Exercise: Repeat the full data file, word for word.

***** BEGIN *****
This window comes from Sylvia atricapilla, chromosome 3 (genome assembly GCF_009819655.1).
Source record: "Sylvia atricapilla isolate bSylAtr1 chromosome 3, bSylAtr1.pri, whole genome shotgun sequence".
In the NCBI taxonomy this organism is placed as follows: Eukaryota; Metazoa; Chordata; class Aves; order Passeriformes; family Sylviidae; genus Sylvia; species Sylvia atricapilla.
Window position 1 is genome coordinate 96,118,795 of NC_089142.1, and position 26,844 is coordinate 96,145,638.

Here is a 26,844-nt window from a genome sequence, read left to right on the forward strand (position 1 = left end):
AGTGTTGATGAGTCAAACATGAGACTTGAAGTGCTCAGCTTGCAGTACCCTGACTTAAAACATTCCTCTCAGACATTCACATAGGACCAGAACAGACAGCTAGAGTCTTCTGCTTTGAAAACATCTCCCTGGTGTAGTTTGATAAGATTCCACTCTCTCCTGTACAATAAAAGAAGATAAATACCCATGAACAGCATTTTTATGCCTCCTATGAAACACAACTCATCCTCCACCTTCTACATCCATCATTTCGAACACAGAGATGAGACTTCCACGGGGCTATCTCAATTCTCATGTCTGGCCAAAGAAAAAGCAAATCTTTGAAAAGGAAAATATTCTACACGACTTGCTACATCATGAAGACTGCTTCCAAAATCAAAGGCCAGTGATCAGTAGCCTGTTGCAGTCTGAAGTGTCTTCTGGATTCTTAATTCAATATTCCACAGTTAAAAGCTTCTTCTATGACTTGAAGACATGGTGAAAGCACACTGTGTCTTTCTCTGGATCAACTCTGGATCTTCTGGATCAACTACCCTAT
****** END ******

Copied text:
This window comes from Sylvia atricapilla, chromosome 3 (genome assembly GCF_009819655.1).
Source record: "Sylvia atricapilla isolate bSylAtr1 chromosome 3, bSylAtr1.pri, whole genome shotgun sequence".
In the NCBI taxonomy this organism is placed as follows: Eukaryota; Metazoa; Chordata; class Aves; order Passeriformes; family Sylviidae; genus Sylvia; species Sylvia atricapilla.
Window position 1 is genome coordinate 96,118,795 of NC_089142.1, and position 26,844 is coordinate 96,145,638.

Here is a 26,844-nt window from a genome sequence, read left to right on the forward strand (position 1 = left end):
AGTGTTGATGAGTCAAACATGAGACTTGAAGTGCTCAGCTTGCAGTACCCTGACTTAAAACATTCCTCTCAGACATTCACATAGGACCAGAACAGACAGCTAGAGTCTTCTGCTTTGAAAACATCTCCCTGGTGTAGTTTGATAAGATTCCACTCTCTCCTGTACAATAAAAGAAGATAAATACCCATGAACAGCATTTTTATGCCTCCTATGAAACACAACTCATCCTCCACCTTCTACATCCATCATTTCGAACACAGAGATGAGACTTCCACGGGGCTATCTCAATTCTCATGTCTGGCCAAAGAAAAAGCAAATCTTTGAAAAGGAAAATATTCTACACGACTTGCTACATCATGAAGACTGCTTCCAAAATCAAAGGCCAGTGATCAGTAGCCTGTTGCAGTCTGAAGTGTCTTCTGGATTCTTAATTCAATATTCCACAGTTAAAAGCTTCTTCTATGACTTGAAGACATGGTGAAAGCACACTGTGTCTTTCTCTGGATCAACTCTGGATCTTCTGGATCAACTACCCTAT